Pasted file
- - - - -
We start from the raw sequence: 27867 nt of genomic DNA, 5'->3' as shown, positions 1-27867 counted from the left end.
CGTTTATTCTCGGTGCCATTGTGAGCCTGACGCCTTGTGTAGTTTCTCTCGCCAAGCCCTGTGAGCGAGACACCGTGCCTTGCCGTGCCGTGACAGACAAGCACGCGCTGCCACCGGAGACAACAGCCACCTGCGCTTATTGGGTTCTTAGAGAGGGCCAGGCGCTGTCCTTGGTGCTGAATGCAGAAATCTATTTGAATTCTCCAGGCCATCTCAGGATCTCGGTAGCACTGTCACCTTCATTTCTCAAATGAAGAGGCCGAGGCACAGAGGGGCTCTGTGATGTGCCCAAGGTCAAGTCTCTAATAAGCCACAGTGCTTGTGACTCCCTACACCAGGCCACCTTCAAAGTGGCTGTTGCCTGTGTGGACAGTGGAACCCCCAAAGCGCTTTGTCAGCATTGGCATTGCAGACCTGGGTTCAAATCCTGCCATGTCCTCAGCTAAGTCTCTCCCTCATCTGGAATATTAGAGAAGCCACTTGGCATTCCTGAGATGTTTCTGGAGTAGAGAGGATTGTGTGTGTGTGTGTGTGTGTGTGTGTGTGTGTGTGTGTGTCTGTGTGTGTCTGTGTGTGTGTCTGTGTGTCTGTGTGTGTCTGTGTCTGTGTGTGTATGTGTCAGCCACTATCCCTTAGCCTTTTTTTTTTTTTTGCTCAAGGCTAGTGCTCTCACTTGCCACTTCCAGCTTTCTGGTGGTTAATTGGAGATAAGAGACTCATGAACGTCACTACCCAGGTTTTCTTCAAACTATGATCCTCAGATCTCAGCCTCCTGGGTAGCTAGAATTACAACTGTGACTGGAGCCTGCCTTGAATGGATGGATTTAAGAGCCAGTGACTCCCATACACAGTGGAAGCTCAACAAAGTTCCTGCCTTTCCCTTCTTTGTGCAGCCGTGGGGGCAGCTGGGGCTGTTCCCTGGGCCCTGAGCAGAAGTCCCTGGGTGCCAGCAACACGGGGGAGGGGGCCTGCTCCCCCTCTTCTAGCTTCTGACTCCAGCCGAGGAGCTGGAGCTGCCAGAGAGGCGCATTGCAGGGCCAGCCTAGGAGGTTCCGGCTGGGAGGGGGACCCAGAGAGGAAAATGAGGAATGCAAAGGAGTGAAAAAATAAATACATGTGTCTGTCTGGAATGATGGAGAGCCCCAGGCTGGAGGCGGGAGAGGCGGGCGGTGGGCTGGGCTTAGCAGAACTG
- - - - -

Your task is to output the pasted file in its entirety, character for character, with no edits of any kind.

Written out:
We start from the raw sequence: 27867 nt of genomic DNA, 5'->3' as shown, positions 1-27867 counted from the left end.
CGTTTATTCTCGGTGCCATTGTGAGCCTGACGCCTTGTGTAGTTTCTCTCGCCAAGCCCTGTGAGCGAGACACCGTGCCTTGCCGTGCCGTGACAGACAAGCACGCGCTGCCACCGGAGACAACAGCCACCTGCGCTTATTGGGTTCTTAGAGAGGGCCAGGCGCTGTCCTTGGTGCTGAATGCAGAAATCTATTTGAATTCTCCAGGCCATCTCAGGATCTCGGTAGCACTGTCACCTTCATTTCTCAAATGAAGAGGCCGAGGCACAGAGGGGCTCTGTGATGTGCCCAAGGTCAAGTCTCTAATAAGCCACAGTGCTTGTGACTCCCTACACCAGGCCACCTTCAAAGTGGCTGTTGCCTGTGTGGACAGTGGAACCCCCAAAGCGCTTTGTCAGCATTGGCATTGCAGACCTGGGTTCAAATCCTGCCATGTCCTCAGCTAAGTCTCTCCCTCATCTGGAATATTAGAGAAGCCACTTGGCATTCCTGAGATGTTTCTGGAGTAGAGAGGATTGTGTGTGTGTGTGTGTGTGTGTGTGTGTGTGTGTGTGTGTCTGTGTGTGTCTGTGTGTGTGTCTGTGTGTCTGTGTGTGTCTGTGTCTGTGTGTGTATGTGTCAGCCACTATCCCTTAGCCTTTTTTTTTTTTTTGCTCAAGGCTAGTGCTCTCACTTGCCACTTCCAGCTTTCTGGTGGTTAATTGGAGATAAGAGACTCATGAACGTCACTACCCAGGTTTTCTTCAAACTATGATCCTCAGATCTCAGCCTCCTGGGTAGCTAGAATTACAACTGTGACTGGAGCCTGCCTTGAATGGATGGATTTAAGAGCCAGTGACTCCCATACACAGTGGAAGCTCAACAAAGTTCCTGCCTTTCCCTTCTTTGTGCAGCCGTGGGGGCAGCTGGGGCTGTTCCCTGGGCCCTGAGCAGAAGTCCCTGGGTGCCAGCAACACGGGGGAGGGGGCCTGCTCCCCCTCTTCTAGCTTCTGACTCCAGCCGAGGAGCTGGAGCTGCCAGAGAGGCGCATTGCAGGGCCAGCCTAGGAGGTTCCGGCTGGGAGGGGGACCCAGAGAGGAAAATGAGGAATGCAAAGGAGTGAAAAAATAAATACATGTGTCTGTCTGGAATGATGGAGAGCCCCAGGCTGGAGGCGGGAGAGGCGGGCGGTGGGCTGGGCTTAGCAGAACTG